The crisis of trust in media and technology is driving us apart, contributing to a culture of contention and disinformation that puts our democracy at risk. Much of the focus has centered on journalism – “fake news,” concerns about bias, a focus on conflict.
But the trust crisis isn’t only a news problem. It permeates almost every institution. Our daily lives are increasingly governed by the tyranny of the algorithm, often appealing to our most visceral emotions. The economic incentives for speaking to those impulses are powerful: Disharmony is profitable.
The Consortium is built to look across all communication fields, with an emphasis on better understanding how technology influences the way we interact with information. We foster a diverse community of scholars and thought leaders to study ways to build trust and apply what we learn, drawing scholars from across disciplines at the University of Florida to bring their best thinking to the task. Our Trust Scholars have come from the fields of journalism, psychology, agriculture, architecture, political science, engineering, education and philosophy.
Our mission: Develop insights backed by research. Identify opportunities for practical application. Get that work into the field so that it can make a difference.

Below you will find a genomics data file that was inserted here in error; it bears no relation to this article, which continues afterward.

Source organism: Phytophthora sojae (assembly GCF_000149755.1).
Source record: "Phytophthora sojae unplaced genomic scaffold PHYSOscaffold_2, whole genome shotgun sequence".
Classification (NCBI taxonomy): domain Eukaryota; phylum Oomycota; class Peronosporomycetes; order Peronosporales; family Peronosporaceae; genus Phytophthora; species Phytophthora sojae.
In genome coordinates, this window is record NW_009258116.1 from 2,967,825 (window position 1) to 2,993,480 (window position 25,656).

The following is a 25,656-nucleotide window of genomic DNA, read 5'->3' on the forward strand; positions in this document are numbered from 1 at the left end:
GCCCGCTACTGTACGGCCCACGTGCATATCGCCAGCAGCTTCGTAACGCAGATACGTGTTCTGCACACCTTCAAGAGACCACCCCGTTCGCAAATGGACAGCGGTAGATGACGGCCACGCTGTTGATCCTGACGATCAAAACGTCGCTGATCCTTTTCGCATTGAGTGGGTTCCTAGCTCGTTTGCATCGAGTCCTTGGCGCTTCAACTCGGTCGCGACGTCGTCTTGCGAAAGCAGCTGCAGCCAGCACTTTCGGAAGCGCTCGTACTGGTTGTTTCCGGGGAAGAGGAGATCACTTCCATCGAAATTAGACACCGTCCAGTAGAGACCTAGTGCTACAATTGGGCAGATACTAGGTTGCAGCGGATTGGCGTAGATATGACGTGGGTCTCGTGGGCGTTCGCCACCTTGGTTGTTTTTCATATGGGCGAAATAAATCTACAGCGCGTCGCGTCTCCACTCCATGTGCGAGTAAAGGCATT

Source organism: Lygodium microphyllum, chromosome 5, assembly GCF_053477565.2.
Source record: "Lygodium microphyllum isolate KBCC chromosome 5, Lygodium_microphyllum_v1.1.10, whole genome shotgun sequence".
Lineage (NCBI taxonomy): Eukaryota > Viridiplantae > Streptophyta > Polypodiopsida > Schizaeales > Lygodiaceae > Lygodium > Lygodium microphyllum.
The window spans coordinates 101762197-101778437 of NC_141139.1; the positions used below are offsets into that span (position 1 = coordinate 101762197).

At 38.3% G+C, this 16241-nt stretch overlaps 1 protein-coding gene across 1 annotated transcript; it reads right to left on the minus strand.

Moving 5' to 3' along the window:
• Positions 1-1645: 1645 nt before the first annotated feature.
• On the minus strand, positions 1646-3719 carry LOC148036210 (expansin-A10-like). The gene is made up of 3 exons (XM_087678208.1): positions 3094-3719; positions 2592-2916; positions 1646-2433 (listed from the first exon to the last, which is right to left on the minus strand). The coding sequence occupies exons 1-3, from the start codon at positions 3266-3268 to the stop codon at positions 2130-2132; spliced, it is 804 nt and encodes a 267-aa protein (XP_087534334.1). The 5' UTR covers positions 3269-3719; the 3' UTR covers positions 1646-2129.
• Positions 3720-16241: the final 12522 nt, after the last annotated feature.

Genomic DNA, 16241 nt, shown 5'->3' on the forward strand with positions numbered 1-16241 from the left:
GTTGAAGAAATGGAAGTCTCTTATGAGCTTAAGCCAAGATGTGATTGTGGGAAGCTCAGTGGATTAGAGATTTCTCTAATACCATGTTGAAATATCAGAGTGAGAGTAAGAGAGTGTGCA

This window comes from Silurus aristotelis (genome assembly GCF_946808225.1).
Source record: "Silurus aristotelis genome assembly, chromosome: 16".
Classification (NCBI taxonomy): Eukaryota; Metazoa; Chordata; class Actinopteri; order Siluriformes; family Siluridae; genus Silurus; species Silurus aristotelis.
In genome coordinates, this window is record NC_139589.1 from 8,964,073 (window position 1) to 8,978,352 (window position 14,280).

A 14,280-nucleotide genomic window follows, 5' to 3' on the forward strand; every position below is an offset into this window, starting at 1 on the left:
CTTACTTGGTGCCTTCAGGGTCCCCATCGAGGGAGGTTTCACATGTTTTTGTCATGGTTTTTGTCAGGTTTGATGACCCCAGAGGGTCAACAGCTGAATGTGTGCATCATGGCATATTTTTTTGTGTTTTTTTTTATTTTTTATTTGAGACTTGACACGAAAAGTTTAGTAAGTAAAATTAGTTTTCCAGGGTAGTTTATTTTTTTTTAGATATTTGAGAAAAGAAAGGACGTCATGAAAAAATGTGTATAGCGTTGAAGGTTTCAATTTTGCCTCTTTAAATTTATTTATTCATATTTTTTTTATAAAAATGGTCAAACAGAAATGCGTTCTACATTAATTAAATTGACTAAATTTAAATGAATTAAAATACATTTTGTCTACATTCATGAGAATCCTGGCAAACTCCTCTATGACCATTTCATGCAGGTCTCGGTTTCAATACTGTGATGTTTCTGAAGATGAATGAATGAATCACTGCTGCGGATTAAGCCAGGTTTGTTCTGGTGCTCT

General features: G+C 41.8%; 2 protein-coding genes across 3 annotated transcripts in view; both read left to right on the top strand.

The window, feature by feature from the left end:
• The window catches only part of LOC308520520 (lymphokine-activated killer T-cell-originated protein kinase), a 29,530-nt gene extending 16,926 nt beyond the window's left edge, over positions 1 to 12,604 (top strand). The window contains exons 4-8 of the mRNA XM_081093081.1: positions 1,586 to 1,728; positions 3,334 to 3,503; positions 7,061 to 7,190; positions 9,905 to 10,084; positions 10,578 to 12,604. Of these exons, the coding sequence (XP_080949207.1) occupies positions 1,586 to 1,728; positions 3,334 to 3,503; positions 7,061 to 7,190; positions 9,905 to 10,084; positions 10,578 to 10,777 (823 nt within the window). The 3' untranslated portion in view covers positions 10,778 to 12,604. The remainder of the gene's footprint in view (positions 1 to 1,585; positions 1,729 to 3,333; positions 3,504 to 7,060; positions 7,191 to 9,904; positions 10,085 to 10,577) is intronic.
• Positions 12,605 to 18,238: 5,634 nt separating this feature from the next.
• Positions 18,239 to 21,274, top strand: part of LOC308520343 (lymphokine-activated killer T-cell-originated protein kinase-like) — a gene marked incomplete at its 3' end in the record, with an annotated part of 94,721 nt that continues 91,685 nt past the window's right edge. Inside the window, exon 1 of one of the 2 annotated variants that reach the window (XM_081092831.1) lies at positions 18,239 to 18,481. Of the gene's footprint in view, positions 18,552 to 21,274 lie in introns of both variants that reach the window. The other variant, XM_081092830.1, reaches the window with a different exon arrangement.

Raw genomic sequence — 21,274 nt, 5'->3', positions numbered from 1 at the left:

The Consortium Team
Janet Coats is the Managing Director of the Consortium on Trust in Media and Technology. Her job is to serve as a convener, looking for opportunities for researchers, practitioners and educators to work together. She manages internal and external partnerships as well as daily operations.
Prior to joining the Consortium, Coats was the Executive Director of Innovation and Strategy at the Walter Cronkite School of Journalism and Mass Communication at Arizona State University. She’s been a pioneer in trust and engagement efforts in newsrooms across the country, both as a newsroom leader and as a consultant. For 10 years, she was chief executive officer of Coats2Coats, a consulting company focused on journalism innovation and engagement. Her clients included public radio stations across the nation and journalism collaboration funded by the Corporation for Public Broadcasting.
Coats worked in daily journalism for more than 25 years. She served as Executive Editor of the Sarasota Herald-Tribune and the Tampa Tribune. Her bachelor’s degree in journalism is from the University of Missouri.
Seungahn Nah, Ph.D. is the Research Director of the Consortium on Trust in Media and Technology and the inaugural Dianne Snedaker Chair in Media Trust as well as a CJC professor. Nah’s scholarship centers on the interrelationships among communication, community and democracy with special emphasis on the roles of digital communication technologies, including AI-enabled technologies, and media credibility in community and democratic processes and outcomes. In particular, his research sheds light on community storytelling networks through social and mobile media and AI-communication, news trust and civic engagement across diverse ethnic and racial groups as well as communities at the local, national and global levels.